4. Move somewhere else

When I stayed in a hostel in Krakow, a group of young travellers returned to our dorm in the middle of the night. Two of them were a couple, who started having a domestic in the room even when it was obvious that we were trying to sleep in there, and then one of the guys woke up at 5am and decided to ask his mate how his night was even though the guy was passed out drunk and non-responsive.

The next morning, I went straight to the front desk and asked if they had any other rooms available, then paid an extra $10 per night to upgrade to a private room. It just wasn’t worth me having the same trouble with these idiots again.

Sometimes you won’t have the option to change rooms like I did, but there’s a few other things you might be able to do. Try moving to a different bed if you’re in a hostel dorm – you’d be surprised at what an extra few feet of distance will do to the noise level. You could also try moving seats if you’re on a bus/plane/train.

5. listen to music

If all of these don’t work, then you can try popping in some noise cancelling headphones and playing some music to block out the noise. The steady beats of your favourite band will be much more pleasant than the sound of some guy snoring.

Do you have trouble sleeping through noise? Or are you lucky enough to be able to block it all out? Share your experience in the comments!

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12 Responses to “Foolproof ways to block out noise and get sleep”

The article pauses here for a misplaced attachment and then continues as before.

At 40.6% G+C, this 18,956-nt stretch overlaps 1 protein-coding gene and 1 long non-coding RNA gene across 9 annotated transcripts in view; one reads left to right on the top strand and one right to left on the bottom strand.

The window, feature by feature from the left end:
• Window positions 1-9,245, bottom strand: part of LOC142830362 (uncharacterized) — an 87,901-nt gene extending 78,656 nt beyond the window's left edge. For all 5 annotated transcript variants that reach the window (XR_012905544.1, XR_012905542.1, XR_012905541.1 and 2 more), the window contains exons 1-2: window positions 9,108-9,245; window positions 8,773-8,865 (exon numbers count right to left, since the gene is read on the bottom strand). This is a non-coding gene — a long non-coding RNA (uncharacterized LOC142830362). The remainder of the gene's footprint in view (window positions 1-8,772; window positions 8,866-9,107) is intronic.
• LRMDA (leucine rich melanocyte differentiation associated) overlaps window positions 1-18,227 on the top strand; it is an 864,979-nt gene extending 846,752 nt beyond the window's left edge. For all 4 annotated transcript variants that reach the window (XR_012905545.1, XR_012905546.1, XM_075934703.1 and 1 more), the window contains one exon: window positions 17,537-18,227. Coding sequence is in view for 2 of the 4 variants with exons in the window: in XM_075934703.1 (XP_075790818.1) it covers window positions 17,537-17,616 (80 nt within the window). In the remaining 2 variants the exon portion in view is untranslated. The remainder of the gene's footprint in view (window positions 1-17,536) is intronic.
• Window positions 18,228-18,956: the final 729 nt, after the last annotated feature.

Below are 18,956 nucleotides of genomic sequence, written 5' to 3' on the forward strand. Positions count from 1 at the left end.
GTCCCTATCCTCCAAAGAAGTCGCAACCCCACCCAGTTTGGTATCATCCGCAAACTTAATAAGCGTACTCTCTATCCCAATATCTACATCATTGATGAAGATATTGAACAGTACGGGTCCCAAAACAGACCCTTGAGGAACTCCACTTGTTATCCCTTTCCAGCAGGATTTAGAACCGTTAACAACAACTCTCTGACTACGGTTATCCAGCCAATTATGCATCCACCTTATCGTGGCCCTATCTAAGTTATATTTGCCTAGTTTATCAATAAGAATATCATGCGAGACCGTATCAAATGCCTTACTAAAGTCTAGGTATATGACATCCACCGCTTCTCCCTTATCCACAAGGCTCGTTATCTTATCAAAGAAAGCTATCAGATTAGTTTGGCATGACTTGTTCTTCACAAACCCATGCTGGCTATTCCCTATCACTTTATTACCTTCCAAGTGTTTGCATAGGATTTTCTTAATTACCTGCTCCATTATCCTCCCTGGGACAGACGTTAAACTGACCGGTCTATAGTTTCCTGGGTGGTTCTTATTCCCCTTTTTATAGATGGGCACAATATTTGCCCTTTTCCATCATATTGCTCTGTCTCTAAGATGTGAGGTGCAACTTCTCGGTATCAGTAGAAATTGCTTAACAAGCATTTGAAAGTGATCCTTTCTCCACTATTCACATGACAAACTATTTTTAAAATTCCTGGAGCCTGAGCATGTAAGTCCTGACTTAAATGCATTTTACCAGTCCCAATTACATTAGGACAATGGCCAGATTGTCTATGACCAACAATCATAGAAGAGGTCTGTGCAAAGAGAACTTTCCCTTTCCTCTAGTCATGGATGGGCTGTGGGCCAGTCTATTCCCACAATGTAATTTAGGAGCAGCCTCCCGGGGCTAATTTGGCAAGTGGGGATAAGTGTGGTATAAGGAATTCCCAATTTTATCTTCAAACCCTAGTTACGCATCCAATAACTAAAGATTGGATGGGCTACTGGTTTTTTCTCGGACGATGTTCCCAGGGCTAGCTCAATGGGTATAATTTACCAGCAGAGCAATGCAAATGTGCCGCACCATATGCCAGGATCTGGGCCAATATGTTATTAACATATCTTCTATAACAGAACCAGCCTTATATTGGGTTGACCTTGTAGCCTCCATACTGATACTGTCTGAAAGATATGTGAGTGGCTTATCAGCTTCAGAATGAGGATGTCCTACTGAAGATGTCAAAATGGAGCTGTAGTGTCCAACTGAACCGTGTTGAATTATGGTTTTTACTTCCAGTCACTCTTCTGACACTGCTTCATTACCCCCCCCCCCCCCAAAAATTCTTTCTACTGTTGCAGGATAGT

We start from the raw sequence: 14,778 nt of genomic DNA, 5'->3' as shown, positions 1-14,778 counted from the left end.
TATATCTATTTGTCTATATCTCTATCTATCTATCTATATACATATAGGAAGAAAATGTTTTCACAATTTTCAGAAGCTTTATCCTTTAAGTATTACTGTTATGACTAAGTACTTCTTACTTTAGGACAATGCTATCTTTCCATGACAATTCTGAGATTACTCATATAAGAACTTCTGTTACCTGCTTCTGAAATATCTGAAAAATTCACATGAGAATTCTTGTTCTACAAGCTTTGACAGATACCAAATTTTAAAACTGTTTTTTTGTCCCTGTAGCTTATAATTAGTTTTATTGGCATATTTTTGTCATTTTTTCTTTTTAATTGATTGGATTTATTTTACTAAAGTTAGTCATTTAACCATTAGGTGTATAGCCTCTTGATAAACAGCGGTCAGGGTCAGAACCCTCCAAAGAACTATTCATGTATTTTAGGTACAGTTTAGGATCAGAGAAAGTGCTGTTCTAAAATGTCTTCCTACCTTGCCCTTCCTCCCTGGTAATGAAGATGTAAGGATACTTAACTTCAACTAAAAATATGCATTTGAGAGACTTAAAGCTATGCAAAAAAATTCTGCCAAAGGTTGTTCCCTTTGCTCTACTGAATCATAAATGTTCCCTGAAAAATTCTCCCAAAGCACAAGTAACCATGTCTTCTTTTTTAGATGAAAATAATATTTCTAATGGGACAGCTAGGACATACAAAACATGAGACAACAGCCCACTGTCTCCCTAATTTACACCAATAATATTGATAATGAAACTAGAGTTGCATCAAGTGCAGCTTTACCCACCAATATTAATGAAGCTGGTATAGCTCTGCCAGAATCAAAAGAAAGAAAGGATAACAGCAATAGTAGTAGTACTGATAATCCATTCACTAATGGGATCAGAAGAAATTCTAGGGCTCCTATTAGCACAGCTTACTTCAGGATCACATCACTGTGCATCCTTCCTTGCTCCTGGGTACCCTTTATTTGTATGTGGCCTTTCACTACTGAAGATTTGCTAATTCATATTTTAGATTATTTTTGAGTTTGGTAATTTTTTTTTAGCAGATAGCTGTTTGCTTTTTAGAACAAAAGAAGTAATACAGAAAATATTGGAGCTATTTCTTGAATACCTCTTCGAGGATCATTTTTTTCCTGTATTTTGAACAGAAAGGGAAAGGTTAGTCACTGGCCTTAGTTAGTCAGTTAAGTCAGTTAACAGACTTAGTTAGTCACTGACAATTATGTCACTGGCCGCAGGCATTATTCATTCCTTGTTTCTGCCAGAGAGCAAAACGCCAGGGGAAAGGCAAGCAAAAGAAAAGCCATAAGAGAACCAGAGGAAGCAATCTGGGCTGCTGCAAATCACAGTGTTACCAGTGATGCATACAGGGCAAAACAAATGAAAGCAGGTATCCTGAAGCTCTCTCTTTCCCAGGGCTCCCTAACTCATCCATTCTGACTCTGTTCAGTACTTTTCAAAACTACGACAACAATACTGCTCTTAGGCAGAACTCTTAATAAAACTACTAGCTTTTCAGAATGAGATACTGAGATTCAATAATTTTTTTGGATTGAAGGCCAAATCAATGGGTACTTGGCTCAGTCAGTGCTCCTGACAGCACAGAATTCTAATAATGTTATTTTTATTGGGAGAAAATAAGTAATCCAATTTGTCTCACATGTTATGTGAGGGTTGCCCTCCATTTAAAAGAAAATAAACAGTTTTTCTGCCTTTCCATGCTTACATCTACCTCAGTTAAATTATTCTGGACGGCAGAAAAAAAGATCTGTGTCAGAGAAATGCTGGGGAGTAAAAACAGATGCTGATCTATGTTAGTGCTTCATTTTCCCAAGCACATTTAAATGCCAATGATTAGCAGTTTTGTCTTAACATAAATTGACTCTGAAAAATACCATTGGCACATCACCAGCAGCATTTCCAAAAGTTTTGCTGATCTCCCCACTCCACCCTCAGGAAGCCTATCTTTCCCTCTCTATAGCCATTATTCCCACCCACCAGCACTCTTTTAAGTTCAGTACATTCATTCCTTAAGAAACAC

1. Melanie Messerli

    I wish I was a heavy sleeper, but I am the total opposite! I have heard great things about the White Noise app. I will definitely have to check it out ASAP!

    • Ashlea Wheeler

      You and me both, Melanie! I don’t think heavy sleepers realise how good they’ve got it. The white noise app is so good, I use it all the time 🙂

      • Novy

        Turn on headspace sleep tones 40 mins before sleeping and read a book. breathing exercises after you get back from work with noise cancelling earphones. White noise from air purifier or fan is a great one. Not drinking coffee within 6 hours of bed time. Some herbs that helps in sleeping.

  2. Sophie

    Great tips! Eugh I hate it when people are so oblivious when sharing a hostel room.
    Another good tip is to nab the bottom bunk and hang your blanket/towel off the bunk above. It may look a touch anti social but if a light goes on in the dead of night it will shield you from it!

    • Ashlea Wheeler

      Ooh what a great tip! In the past I’ve hung my towel from the top bunk to dry, but I never through of using it as a blockout curtain – that’s genius! Thanks Sophie 🙂

  3. Laura Paola

    City noises (traffic, sirens, protests) don’t actually bother me, I’ve gotten use to that. It’s the tv noise and light that my bf needs to sleep, company yelling (talking) in the living room. It is really only yelling that bothers me, whether it’s while I’m trying to sleep or at work. Earplugs haven’t worked for me, I use 33 dB noise reduction plugs. Headphones with music work while on the bus or at work to concentrate or just tone other people out, but they are very uncomfortable to sleep with.